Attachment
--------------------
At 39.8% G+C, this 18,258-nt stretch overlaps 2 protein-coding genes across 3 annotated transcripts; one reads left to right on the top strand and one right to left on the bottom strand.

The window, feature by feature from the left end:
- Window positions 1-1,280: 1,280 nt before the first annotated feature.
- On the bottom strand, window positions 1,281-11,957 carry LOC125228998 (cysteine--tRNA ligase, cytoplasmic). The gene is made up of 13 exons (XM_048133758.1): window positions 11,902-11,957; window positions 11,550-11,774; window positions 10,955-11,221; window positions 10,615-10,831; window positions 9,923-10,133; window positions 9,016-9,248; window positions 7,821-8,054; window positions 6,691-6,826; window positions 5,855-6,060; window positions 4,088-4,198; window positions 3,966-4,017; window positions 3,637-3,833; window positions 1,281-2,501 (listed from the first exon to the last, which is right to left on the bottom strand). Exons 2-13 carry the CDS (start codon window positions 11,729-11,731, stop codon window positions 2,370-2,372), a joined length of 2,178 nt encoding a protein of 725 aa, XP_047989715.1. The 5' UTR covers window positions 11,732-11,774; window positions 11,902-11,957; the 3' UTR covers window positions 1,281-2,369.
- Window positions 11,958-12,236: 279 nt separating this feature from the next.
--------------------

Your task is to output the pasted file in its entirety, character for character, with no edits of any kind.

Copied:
At 39.8% G+C, this 18,258-nt stretch overlaps 2 protein-coding genes across 3 annotated transcripts; one reads left to right on the top strand and one right to left on the bottom strand.

The window, feature by feature from the left end:
- Window positions 1-1,280: 1,280 nt before the first annotated feature.
- On the bottom strand, window positions 1,281-11,957 carry LOC125228998 (cysteine--tRNA ligase, cytoplasmic). The gene is made up of 13 exons (XM_048133758.1): window positions 11,902-11,957; window positions 11,550-11,774; window positions 10,955-11,221; window positions 10,615-10,831; window positions 9,923-10,133; window positions 9,016-9,248; window positions 7,821-8,054; window positions 6,691-6,826; window positions 5,855-6,060; window positions 4,088-4,198; window positions 3,966-4,017; window positions 3,637-3,833; window positions 1,281-2,501 (listed from the first exon to the last, which is right to left on the bottom strand). Exons 2-13 carry the CDS (start codon window positions 11,729-11,731, stop codon window positions 2,370-2,372), a joined length of 2,178 nt encoding a protein of 725 aa, XP_047989715.1. The 5' UTR covers window positions 11,732-11,774; window positions 11,902-11,957; the 3' UTR covers window positions 1,281-2,369.
- Window positions 11,958-12,236: 279 nt separating this feature from the next.